What is Teledyne, and why is the company featured in The Outsiders as one of the most successful companies of all time?
Teledyne is an industrial conglomerate founded in 1960, currently involved in businesses ranging from aerospace electronics to digital imaging. CEO Henry Singleton was the founder and its CEO until 1991. Under Henry Singleton’s leadership, Teledyne saw significant growth.
Learn about Teledyne and how Henry Singleton helped it becomes successful.
Teledyne: From New Company to Conglomerate
Henry Singleton served as Teledyne’s CEO from 1960 to 1986, taking it through three phases with very different activities:
- Rapid expansion of the conglomerate through acquisitions
- Aggressively buying back shares with the company’s free cash flow
- Spinning out its subsidiaries when performance began stagnating
From 1963 to 1990, Teledyne showed a 20.4% annual return rate, compared to 11.6% for the S&P 500 and 11.6% for major conglomerates.
$1 invested at the beginning would have been worth $181 by 1990. This outperformed the S&P by 12 times, and his peers by nearly 9 times.
Henry Singleton was born in 1916. He attended MIT for college and received a PhD in electrical engineering. He won first place in the Putnam Math Competition and was nearly a chess grandmaster—clearly a smart guy.
After graduating, he became a research engineer at a series of aviation companies. At Litton Industries, he led a business group that grew to $80 million in revenue and became the company’s largest division.
In 1960, at age 43, he left Litton to co-found Teledyne with a colleague. They began by acquiring three electronics companies and using this platform to win a large naval contract. Within a year, they became a public company.
In this era of conglomerates, companies expanded quickly through acquisitions. Since private equity didn’t yet exist, there was less competition for acquisitions, and acquired companies often traded for lower P/E multiples than their buyers had in public markets. As a result, conglomerates had a virtuous cycle for acquisitions—buying cheap companies raised short-term profits, which increased stock prices, which in turn was used to buy more companies.
Singleton took advantage of these dynamics. In 8 years ending in 1969, he purchased 130 companies in a wide range of industries, including specialty metals and insurance. Most companies were purchased using Teledyne stock.
In 1967, Singleton acquired Vasco Metals and promoted its president (and Singleton’s former roommate at the Naval Academy) George Roberts to president of Teledyne. As with Burke at Capital Cities, Roberts became the operating manager of Teledyne, freeing up Singleton to focus on strategy and capital allocation.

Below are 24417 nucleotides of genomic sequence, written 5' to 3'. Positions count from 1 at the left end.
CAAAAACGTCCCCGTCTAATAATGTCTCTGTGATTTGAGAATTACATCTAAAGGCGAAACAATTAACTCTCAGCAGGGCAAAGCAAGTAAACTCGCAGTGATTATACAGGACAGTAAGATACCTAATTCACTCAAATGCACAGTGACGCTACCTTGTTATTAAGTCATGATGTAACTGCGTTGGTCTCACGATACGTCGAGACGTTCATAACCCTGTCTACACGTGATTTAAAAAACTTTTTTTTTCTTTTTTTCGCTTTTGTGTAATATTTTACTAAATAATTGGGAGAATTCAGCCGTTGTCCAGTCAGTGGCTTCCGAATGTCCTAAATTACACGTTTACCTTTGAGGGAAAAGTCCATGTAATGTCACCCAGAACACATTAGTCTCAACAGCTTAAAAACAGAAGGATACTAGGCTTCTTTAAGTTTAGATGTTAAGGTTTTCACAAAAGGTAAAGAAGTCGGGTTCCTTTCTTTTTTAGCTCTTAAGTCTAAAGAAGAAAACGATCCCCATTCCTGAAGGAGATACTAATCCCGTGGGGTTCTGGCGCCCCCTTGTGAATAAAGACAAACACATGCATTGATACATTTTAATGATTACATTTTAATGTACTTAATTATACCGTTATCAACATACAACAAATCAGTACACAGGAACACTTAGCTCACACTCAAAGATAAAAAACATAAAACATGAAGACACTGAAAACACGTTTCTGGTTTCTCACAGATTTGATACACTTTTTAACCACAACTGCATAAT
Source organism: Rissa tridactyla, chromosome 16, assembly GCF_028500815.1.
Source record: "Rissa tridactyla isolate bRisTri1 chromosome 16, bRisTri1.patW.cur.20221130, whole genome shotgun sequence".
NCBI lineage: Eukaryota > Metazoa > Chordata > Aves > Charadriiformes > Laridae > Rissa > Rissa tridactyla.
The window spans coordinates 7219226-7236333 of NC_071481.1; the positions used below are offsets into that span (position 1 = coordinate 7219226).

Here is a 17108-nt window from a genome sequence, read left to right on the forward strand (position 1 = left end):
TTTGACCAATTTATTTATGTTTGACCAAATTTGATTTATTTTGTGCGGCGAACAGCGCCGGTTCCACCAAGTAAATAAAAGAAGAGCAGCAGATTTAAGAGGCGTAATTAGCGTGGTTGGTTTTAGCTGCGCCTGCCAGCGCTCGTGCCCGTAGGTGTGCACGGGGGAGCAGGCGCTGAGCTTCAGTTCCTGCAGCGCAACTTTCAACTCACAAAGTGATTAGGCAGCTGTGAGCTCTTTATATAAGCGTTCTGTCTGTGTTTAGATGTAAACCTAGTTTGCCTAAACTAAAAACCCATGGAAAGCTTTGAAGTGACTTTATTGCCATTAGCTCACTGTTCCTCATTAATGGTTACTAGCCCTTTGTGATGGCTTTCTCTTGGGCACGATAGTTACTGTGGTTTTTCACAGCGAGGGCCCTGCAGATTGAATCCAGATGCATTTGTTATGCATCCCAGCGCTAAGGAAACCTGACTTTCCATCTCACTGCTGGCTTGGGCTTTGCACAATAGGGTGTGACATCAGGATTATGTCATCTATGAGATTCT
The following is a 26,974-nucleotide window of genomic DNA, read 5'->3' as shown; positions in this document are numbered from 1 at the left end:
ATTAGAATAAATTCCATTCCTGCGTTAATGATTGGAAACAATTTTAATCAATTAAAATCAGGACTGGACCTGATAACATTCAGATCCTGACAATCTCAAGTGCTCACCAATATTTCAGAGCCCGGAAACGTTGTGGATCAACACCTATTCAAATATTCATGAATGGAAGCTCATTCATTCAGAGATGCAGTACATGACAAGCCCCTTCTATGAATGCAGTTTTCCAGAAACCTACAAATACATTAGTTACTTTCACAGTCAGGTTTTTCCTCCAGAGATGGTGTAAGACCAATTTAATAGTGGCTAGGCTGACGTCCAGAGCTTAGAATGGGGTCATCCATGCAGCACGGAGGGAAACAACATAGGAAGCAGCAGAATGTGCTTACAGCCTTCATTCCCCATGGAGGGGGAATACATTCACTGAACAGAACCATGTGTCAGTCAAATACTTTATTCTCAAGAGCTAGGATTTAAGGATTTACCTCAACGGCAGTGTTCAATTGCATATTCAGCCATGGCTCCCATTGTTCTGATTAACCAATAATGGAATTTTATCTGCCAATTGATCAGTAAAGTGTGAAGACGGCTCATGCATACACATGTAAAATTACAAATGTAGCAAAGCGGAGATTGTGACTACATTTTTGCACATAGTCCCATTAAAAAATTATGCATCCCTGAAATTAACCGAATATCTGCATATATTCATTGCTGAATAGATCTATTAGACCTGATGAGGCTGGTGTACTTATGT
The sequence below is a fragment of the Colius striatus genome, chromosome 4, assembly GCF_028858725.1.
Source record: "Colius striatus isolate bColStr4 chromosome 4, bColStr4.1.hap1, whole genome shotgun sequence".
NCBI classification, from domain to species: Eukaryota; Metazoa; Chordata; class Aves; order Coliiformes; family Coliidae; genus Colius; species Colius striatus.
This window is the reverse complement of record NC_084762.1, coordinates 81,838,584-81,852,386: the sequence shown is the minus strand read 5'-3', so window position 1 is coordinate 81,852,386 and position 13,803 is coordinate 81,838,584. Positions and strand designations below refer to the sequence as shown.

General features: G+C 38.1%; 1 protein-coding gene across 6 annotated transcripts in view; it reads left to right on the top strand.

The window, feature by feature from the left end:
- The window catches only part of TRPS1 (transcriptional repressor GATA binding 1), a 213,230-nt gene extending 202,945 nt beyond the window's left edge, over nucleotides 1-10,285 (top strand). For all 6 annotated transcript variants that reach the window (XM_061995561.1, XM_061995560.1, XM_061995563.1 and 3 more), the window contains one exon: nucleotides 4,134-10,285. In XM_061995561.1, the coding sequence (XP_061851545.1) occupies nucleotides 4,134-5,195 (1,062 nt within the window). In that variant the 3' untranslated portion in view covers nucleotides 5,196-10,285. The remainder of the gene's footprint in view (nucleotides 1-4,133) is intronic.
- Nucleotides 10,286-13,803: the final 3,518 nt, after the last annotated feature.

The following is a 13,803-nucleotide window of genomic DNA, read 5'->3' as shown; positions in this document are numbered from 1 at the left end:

In 1969, Teledyne’s stock began falling in P/E ratio, and acquisition prices began rising. Realizing that Teledyne’s stock would no longer be profitable for acquisitions, he laid off his acquisition team and never made another material acquisition. Instead, they turned their focus to increasing margins at business units. Through the 1970s and 1980s, Teledyne saw remarkably high return on assets of 20% or greater.
This generated remarkable free cash flow, which was used by Singleton in a series of aggressive share repurchases. At the time, the conventional wisdom held that repurchases were done only by weak companies that lacked investment opportunities. But given Teledyne’s low P/E ratio and high acquisition prices, Singleton reasoned that the best use of cash was to repurchase shares. Over 12 years, he bought back a staggering 90% of Teledyne’s shares, becoming a pioneer in share repurchases as a financial strategy. As a result of share repurchases, from 1971 to 1984, Teledyne’s earnings per share grew by 40-fold.
From 1984, Singleton began planning for his succession (he promoted Roberts to CEO in 1986). By this time, Henry Singleton’s Teledyne had begun showing stagnating results. Singleton’s approach here, as usual, was unconventional—he began unpacking the Teledyne conglomerate, spinning off companies to be independent. For example, in 1990, he spun off Unitrin, Teledyne’s largest insurance business and the majority of Teledyne’s company value. He believed disassembling the conglomerate would reduce Teledyne’s complexity, thus reducing succession issues, as well as unlock more value for shareholders.
Finally, in 1987, Singleton paid Teledyne’s first dividend in its 26 years as a public company. The reasoning: stock prices and acquisition prices were at historic highs, while Teledyne’s non-insurance companies were in a slump, and so he reasoned distributing cash flow to shareholders was the best use of money.
Singleton retired in 1991, having realized a 20% compounded annual growth rate over the 30 years as a public company.
For Henry Singleton, Teledyne was the company he founded and spent his life working on. His successes at Teledyne show that his business strategy and dedication paid off.
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